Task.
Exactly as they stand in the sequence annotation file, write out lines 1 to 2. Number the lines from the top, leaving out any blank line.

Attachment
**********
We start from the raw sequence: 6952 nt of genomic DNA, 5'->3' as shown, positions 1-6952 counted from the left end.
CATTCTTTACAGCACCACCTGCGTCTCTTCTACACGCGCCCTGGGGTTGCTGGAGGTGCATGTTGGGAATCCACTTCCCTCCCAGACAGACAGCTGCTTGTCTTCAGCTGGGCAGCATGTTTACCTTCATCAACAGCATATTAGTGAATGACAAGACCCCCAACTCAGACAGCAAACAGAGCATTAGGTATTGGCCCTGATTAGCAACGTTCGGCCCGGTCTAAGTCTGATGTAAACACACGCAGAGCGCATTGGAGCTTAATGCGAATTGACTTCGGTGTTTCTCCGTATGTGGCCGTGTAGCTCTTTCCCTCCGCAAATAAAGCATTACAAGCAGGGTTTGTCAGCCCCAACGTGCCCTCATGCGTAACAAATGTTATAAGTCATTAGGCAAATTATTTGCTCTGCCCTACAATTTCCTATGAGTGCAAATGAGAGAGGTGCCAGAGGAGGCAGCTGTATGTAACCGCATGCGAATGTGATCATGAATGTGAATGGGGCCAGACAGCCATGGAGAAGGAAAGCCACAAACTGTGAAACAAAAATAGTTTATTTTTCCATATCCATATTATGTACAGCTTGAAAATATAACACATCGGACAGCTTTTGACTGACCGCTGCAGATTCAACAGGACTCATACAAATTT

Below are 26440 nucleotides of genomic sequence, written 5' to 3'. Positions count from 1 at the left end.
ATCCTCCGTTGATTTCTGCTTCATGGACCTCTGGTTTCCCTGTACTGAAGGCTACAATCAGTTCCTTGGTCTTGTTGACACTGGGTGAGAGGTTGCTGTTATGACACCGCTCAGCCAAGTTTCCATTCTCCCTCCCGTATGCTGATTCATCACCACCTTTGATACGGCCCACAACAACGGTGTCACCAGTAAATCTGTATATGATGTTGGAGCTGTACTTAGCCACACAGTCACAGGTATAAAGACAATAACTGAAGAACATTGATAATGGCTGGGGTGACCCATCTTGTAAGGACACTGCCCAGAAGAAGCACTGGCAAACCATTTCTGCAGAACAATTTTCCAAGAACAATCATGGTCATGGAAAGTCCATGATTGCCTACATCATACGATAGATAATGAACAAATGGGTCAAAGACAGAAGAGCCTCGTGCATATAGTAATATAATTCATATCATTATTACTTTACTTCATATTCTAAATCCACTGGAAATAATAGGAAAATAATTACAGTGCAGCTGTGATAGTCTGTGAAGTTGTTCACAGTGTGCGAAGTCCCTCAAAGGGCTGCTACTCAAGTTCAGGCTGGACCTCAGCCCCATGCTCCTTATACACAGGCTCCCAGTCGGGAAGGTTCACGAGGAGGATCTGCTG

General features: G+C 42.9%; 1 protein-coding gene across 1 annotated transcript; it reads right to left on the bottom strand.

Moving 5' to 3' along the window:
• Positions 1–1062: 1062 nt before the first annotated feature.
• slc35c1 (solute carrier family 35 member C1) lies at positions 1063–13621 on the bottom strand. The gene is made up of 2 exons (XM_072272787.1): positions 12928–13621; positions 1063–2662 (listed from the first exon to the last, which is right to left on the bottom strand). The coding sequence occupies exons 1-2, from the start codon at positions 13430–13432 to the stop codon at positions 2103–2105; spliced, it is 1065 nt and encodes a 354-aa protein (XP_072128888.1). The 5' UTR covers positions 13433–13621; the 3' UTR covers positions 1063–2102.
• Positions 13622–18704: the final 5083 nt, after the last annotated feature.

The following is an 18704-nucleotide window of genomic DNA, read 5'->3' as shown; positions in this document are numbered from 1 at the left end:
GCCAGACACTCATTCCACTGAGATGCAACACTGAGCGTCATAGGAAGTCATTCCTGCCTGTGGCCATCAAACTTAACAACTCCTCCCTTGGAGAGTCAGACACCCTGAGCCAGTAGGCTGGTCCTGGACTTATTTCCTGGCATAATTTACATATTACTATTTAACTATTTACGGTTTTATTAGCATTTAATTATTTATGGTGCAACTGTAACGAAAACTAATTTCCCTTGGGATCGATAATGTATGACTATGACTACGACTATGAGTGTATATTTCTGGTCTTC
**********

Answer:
We start from the raw sequence: 6952 nt of genomic DNA, 5'->3' as shown, positions 1-6952 counted from the left end.
CATTCTTTACAGCACCACCTGCGTCTCTTCTACACGCGCCCTGGGGTTGCTGGAGGTGCATGTTGGGAATCCACTTCCCTCCCAGACAGACAGCTGCTTGTCTTCAGCTGGGCAGCATGTTTACCTTCATCAACAGCATATTAGTGAATGACAAGACCCCCAACTCAGACAGCAAACAGAGCATTAGGTATTGGCCCTGATTAGCAACGTTCGGCCCGGTCTAAGTCTGATGTAAACACACGCAGAGCGCATTGGAGCTTAATGCGAATTGACTTCGGTGTTTCTCCGTATGTGGCCGTGTAGCTCTTTCCCTCCGCAAATAAAGCATTACAAGCAGGGTTTGTCAGCCCCAACGTGCCCTCATGCGTAACAAATGTTATAAGTCATTAGGCAAATTATTTGCTCTGCCCTACAATTTCCTATGAGTGCAAATGAGAGAGGTGCCAGAGGAGGCAGCTGTATGTAACCGCATGCGAATGTGATCATGAATGTGAATGGGGCCAGACAGCCATGGAGAAGGAAAGCCACAAACTGTGAAACAAAAATAGTTTATTTTTCCATATCCATATTATGTACAGCTTGAAAATATAACACATCGGACAGCTTTTGACTGACCGCTGCAGATTCAACAGGACTCATACAAATTT